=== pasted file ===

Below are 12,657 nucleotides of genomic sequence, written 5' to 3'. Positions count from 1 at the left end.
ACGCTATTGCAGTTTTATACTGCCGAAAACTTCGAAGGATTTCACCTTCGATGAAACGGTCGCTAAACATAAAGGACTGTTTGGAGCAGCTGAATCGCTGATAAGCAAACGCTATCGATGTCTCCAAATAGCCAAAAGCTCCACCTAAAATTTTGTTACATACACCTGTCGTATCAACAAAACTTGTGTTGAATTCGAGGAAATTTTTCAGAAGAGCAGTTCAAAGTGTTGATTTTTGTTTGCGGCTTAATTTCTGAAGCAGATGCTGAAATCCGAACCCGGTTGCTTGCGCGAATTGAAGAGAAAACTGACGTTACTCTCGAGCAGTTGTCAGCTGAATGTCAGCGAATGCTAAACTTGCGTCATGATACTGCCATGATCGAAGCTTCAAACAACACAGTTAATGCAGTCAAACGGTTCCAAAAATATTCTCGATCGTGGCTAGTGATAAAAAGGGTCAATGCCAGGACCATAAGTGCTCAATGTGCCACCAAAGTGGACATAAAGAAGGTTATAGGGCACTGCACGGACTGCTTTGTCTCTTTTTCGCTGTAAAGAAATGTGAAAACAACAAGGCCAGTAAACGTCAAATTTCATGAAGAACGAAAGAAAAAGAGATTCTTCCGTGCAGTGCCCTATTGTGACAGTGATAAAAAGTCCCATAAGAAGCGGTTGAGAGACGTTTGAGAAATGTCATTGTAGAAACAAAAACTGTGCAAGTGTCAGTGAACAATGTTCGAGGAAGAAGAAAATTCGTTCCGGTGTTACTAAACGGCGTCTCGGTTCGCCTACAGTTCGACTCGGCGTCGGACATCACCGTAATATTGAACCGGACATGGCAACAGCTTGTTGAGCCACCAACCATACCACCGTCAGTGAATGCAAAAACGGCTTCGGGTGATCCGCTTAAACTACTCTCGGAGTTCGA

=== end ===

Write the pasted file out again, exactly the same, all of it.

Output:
Below are 12,657 nucleotides of genomic sequence, written 5' to 3'. Positions count from 1 at the left end.
ACGCTATTGCAGTTTTATACTGCCGAAAACTTCGAAGGATTTCACCTTCGATGAAACGGTCGCTAAACATAAAGGACTGTTTGGAGCAGCTGAATCGCTGATAAGCAAACGCTATCGATGTCTCCAAATAGCCAAAAGCTCCACCTAAAATTTTGTTACATACACCTGTCGTATCAACAAAACTTGTGTTGAATTCGAGGAAATTTTTCAGAAGAGCAGTTCAAAGTGTTGATTTTTGTTTGCGGCTTAATTTCTGAAGCAGATGCTGAAATCCGAACCCGGTTGCTTGCGCGAATTGAAGAGAAAACTGACGTTACTCTCGAGCAGTTGTCAGCTGAATGTCAGCGAATGCTAAACTTGCGTCATGATACTGCCATGATCGAAGCTTCAAACAACACAGTTAATGCAGTCAAACGGTTCCAAAAATATTCTCGATCGTGGCTAGTGATAAAAAGGGTCAATGCCAGGACCATAAGTGCTCAATGTGCCACCAAAGTGGACATAAAGAAGGTTATAGGGCACTGCACGGACTGCTTTGTCTCTTTTTCGCTGTAAAGAAATGTGAAAACAACAAGGCCAGTAAACGTCAAATTTCATGAAGAACGAAAGAAAAAGAGATTCTTCCGTGCAGTGCCCTATTGTGACAGTGATAAAAAGTCCCATAAGAAGCGGTTGAGAGACGTTTGAGAAATGTCATTGTAGAAACAAAAACTGTGCAAGTGTCAGTGAACAATGTTCGAGGAAGAAGAAAATTCGTTCCGGTGTTACTAAACGGCGTCTCGGTTCGCCTACAGTTCGACTCGGCGTCGGACATCACCGTAATATTGAACCGGACATGGCAACAGCTTGTTGAGCCACCAACCATACCACCGTCAGTGAATGCAAAAACGGCTTCGGGTGATCCGCTTAAACTACTCTCGGAGTTCGA